Futureproofing Is Easier than Making Other Predictions

It seems as if many people talk about the future a lot. The problem with such discussions is that if predicting the future were easy, many of us would not be working today because we would have made a fortune in the stock market by now.

One area where predictions are a little less difficult than in the stock market is networks. Futureproofing of networks may not be as hard as predicting the future overall. The key components of futureproofing a network are items such as current and potential system performance, system compatibility, and system reliability. There are some measures you can take in order to offer futureproofing benefits to your customers. This is essential since voice, data, and video (VDV) system requirements change at the speed of light, and everyone wants to receive the highest return on their investment, mainly via longevity.

At the heart of futureproofing lie some fairly rational principles. The entire concept of futureproofing is inherently based on desired features. It is the end users’ expectations over the long haul that make all of the difference in the world.

The process needs to begin with an assessment of current electronics and structural components. Since the electronics aspect of the equation has a greater tendency to change, it is highly important to accurately assess the structural facet of the network, because the structured component has the longer life-span.

The structural portion of a network, the cabling, is an extremely important element of the overall system. This is due mainly in part to the logistics of the cable itself. Whether it is fiber or copper, the cable itself is generally installed within the confines of the building’s structure. This makes it a much harder piece of the puzzle to replace as opposed to the electronics, which are often located in highly visible, easily accessible locations.

Due to the layout of the structured cable system, it is important that future needs be incorporated into the initial cabling design. By assessing current and projected bandwidth requirements, one can form an educated opinion about which type of cable will add longevity to the structured cabling factor of the network. This facet of the network should be seriously discussed in instances such as new construction, building renovations, and facility retrofitting, because large-scale projects are easier to implement during such phases.

Beyond the structured portion of the network lies the electronic piece of the puzzle. This component is often a difficult and gray area for electrical contractors, since much of their training and experience lies within physical plant components. Many contractors use the services of an outside consultant or subcontractor for this portion of the network, but everyone needs to be aware of a few basic rules surrounding this topic.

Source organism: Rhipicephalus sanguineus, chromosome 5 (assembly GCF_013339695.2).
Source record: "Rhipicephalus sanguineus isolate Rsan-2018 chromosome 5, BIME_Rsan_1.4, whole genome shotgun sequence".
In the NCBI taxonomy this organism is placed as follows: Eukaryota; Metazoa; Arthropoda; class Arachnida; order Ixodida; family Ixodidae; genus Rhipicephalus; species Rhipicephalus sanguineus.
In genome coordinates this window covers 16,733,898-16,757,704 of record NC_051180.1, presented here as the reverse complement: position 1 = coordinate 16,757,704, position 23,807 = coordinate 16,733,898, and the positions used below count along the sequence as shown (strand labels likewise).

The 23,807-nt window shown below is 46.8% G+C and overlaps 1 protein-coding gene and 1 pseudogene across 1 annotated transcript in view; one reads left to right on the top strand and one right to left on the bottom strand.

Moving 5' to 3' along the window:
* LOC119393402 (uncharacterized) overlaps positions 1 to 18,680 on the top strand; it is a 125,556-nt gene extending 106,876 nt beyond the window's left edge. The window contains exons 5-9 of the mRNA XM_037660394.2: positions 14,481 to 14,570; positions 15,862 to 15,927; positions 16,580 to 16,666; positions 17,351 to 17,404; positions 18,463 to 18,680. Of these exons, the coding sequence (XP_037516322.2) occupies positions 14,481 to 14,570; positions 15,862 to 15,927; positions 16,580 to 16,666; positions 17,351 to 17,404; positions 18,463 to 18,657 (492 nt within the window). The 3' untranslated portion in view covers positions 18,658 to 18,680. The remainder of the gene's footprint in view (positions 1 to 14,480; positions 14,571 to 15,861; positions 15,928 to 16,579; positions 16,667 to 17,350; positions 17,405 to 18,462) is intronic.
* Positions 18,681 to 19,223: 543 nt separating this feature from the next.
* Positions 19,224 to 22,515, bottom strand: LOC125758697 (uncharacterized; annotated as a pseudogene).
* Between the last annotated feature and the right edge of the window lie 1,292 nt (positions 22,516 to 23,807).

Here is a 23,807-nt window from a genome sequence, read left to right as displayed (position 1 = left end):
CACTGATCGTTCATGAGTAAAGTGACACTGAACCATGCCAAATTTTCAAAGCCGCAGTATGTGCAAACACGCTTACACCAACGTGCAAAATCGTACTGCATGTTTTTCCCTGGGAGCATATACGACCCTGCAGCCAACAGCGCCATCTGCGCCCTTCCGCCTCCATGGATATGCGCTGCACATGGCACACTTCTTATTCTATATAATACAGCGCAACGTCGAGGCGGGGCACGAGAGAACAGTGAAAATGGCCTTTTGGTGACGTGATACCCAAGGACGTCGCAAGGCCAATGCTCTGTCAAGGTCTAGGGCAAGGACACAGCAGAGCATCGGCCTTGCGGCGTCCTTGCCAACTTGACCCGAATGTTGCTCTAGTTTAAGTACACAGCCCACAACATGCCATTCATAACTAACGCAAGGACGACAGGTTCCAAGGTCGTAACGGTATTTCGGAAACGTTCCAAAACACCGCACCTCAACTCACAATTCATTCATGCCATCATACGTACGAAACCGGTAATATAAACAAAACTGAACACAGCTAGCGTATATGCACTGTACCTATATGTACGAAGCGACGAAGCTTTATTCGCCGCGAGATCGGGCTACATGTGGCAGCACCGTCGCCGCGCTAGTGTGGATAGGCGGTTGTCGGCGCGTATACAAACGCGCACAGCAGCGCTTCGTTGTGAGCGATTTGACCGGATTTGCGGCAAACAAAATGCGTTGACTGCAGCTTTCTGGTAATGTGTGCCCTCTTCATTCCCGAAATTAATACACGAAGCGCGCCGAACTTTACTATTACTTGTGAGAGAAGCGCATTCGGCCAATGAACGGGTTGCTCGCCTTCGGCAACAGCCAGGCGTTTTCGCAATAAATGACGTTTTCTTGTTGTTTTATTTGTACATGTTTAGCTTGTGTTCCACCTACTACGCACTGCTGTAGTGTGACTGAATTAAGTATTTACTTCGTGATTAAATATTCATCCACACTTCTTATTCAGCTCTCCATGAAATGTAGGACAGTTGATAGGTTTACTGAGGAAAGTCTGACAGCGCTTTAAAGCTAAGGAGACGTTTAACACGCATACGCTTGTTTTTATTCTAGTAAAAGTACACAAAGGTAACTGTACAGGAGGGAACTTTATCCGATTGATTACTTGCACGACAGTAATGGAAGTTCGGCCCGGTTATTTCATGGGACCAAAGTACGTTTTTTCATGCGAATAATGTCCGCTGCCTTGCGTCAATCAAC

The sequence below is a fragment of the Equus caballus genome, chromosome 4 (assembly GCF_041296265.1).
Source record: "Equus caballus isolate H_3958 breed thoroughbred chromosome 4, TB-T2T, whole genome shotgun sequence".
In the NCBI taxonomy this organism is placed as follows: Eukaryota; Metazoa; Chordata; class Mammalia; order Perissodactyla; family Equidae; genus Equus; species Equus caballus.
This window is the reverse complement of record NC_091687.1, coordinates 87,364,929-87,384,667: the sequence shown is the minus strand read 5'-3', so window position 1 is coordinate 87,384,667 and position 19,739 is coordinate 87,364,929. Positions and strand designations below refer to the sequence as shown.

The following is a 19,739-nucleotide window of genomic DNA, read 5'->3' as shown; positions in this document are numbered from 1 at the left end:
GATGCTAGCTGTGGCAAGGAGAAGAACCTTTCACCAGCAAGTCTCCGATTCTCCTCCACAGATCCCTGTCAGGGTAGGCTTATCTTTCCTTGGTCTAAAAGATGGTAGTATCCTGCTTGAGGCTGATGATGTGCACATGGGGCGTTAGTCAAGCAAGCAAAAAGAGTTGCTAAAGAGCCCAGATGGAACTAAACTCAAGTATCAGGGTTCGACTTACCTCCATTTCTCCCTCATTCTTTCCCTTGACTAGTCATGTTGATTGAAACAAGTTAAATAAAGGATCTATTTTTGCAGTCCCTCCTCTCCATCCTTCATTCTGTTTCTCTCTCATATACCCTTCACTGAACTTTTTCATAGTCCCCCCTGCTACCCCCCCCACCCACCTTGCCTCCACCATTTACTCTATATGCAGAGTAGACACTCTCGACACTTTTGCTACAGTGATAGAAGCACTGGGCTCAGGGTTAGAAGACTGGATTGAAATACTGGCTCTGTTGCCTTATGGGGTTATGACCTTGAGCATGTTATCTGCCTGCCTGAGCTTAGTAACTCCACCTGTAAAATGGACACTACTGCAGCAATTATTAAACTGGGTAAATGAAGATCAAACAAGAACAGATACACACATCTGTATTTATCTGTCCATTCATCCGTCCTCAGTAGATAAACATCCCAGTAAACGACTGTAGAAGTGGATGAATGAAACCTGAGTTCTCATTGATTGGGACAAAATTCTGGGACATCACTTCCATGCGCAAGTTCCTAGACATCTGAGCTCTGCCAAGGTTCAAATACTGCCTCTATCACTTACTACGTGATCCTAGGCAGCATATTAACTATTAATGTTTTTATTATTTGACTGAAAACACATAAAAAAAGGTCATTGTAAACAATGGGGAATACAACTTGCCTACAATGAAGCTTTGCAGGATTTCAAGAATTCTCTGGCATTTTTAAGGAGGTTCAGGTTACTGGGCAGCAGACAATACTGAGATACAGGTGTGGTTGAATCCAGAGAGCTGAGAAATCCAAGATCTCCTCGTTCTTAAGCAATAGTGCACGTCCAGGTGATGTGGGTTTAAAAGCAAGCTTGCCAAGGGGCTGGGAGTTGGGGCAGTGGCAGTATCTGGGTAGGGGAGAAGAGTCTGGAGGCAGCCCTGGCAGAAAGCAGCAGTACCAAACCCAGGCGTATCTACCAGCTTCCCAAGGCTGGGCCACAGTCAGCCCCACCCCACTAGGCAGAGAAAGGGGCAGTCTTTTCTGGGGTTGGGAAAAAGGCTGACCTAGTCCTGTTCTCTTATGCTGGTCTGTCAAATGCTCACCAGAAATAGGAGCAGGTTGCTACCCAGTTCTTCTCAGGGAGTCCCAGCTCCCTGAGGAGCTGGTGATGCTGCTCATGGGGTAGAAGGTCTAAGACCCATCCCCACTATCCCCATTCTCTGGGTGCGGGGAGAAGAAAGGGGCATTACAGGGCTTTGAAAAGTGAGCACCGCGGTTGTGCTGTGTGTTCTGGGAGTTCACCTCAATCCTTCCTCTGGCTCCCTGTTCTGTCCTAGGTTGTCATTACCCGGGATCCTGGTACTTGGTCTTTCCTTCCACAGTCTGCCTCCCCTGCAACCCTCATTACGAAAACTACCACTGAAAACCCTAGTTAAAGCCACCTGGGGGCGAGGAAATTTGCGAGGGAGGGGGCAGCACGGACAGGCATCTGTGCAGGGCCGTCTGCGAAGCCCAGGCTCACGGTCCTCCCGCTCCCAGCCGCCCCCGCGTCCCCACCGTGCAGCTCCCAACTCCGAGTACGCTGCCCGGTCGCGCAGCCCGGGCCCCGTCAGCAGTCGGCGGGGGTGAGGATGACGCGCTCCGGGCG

Many people rationalize that electronic components are easier to replace, however, one must keep in mind that they are costly. By initially investing in products that have expansion capabilities built in is one way to lower costs and add futureproofing benefits. Upgrading equipment has become commonplace. There is a whole host of products available that can be upgraded.

Sustained usability is an important concept for end-users because it helps determine the Return on Investment. This is an extremely important factor based on the high costs associated with networks. If a contractor cannot illustrate the benefit of a particular system, it may encounter difficulty in getting the final go ahead. This is a paradigm due to the fact that many buyers base their decisions solely on cost, yet they have the assumption that all systems automatically come with the guarantee of long-term scalability. As everyone in contracting has learned throughout the years, this really is not true in the communications arena. Sometimes, old adages such as this one actually make sense: “You get what you pay for.”

Electrical contractors are often laced into a consultative sales role. The futureproofing issue adds to their responsibility, as it is placed directly on the contractor. It is imperative that you relay the importance of future expansion to your customers.

Overall, it sometimes appears as if you can predict the future, even though it may not be in the ways in which we would like, but in small ways by simply paying attention. By asking your customers for information regarding their projected expansion plans, growth forecasts, and potential endeavors you will probably be able to help them decide what path to go down to ensure a successful network for years to come, with no more added expense than necessary. EC

STONG is the enterprise developer at G. R. Sponaugle & Sons, Inc., a full-service engineering, construction, and communications company. She can be reached at (717) 564-1515 or via e-mail at Jennifer.stong@grsponaugle.com.

About the Author

Jennifer Leah Stong-Michas

Freelance Writer
Jennifer Leah Stong-Michas is a freelance writer who lives in central Pennsylvania.

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